Billions of pounds have been poured into initiatives such as excellence in cities, focusing on schools in deprived areas. Education Correspondent Shahid Naqvi looks at Labour's reforms over the last decade
Labour came to power promising to raise educational standards, level the playing field between youngsters from different backgrounds and tackle persistent failure.
A relentless focus on raising standards was the first stage, with an initial focus on primary schools. Numeracy and literacy hours were introduced.
Greater focus was placed on testing to check that standards were being met, evoking the wrath of teacher unions who claimed the joy of teaching and love of learning was being eroded.
Teachers also argued non-core curriculum subjects such as art and music were being squeezed out.
Despite making no apology for focusing on raising standards, Ministers eventually U-turned, to some extent, replacing testing of seven-year-olds with assessment.
The amount of support staff was dramatically increased in schools, with a doubling of classroom assistants as part of workforce reforms.
The reforms also gave teachers ten per cent non-teaching time to improve their work/life balance.
Some of the most radical reforms, however, focused on secondary schools.
Billions of pounds have been poured into initiatives such as excellence in cities, focusing on those in deprived areas.
Massive investment has been made in computers, electronic whiteboards and ICT equipment in schools.
The Government also committed more than #2 billion into modernising dilapidated secondary school buildings – albeit with heavy reliance on private finance initiatives.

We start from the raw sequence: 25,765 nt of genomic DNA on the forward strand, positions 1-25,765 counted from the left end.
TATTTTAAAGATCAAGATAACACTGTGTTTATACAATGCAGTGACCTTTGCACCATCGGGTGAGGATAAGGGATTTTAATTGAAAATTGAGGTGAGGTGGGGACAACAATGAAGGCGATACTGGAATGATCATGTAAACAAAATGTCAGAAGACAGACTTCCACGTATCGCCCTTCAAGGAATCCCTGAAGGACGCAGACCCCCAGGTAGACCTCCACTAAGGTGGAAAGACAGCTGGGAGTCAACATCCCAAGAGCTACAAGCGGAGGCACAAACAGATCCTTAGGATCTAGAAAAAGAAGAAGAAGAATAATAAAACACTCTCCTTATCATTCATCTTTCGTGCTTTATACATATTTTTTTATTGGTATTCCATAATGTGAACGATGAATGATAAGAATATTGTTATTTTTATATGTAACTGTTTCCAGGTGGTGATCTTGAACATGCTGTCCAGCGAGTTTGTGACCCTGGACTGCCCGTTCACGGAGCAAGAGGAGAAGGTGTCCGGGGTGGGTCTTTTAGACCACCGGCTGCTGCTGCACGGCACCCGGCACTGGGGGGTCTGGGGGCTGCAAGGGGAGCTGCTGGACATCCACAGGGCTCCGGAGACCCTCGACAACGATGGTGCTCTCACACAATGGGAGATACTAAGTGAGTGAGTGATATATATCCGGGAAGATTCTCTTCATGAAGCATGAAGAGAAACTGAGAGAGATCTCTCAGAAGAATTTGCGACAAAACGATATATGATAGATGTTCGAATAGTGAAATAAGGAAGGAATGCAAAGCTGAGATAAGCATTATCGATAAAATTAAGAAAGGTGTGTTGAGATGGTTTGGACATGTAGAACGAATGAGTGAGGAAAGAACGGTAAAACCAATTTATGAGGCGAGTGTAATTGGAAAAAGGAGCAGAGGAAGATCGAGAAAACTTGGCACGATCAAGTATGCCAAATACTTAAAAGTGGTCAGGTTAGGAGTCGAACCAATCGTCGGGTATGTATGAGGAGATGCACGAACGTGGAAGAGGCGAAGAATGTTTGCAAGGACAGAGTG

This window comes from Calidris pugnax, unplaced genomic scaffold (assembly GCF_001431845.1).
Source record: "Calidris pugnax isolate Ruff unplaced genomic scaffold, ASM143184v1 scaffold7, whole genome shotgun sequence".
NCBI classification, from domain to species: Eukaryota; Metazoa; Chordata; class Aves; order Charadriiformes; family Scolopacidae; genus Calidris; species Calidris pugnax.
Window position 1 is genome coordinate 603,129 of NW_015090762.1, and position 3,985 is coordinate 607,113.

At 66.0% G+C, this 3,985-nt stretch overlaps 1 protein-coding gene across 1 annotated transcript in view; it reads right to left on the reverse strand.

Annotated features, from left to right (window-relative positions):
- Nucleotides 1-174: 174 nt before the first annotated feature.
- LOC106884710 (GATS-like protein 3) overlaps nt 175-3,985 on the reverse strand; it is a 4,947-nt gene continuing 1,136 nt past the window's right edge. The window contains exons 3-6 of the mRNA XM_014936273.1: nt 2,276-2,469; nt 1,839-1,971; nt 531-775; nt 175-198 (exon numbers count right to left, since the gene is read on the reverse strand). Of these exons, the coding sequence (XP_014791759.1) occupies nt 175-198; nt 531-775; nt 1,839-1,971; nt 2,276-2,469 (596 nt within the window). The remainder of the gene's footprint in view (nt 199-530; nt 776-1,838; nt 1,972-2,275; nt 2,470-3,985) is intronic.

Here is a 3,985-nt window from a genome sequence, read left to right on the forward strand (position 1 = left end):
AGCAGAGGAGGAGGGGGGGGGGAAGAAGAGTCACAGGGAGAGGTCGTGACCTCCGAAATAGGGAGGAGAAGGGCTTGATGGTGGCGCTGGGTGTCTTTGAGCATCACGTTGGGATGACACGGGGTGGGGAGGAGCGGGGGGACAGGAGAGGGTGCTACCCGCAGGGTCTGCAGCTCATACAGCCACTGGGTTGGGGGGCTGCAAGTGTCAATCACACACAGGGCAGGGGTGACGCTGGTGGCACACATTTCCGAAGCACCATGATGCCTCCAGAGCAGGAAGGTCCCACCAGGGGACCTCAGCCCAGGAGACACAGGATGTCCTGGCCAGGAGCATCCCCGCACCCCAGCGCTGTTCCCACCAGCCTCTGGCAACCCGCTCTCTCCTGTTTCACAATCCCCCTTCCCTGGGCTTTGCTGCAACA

Most controversially, the Government has changed the way schools – particularly secondaries – are run.
Under Tony Blair, the comprehensive system was effectively dismantled and replaced with a patchwork of different types of schools.
A focus on diversity and choice has allowed faith, voluntary-aided and independent schools to flourish.
As well as schools specialising in about 14 subjects, foundation schools, academies and now trust schools are being developed.
Mr Blair wants schools to be effectively led and free to innovate and go their own way. And the chief engine to enable this to happen has been the private sector.
Organisations of all sorts, corporate businesses, charities or religious groups and even individuals, now work in partnership with schools providing expertise.
The business world is also closely linked in developing a new vocational curriculum for 14 to 19-year-olds. Colleges will play a far bigger role in delivering this providing new pathways to university.
One of Labour's biggest challenges was to force through tuition top-up fees, despite promising not to. The reform, which sparked a revolt within Labour, only just scraped through.
The future for schools lies in a focus on "personalised learning" based around individual needs and extended schools offering "wrap around" services beyond the school day.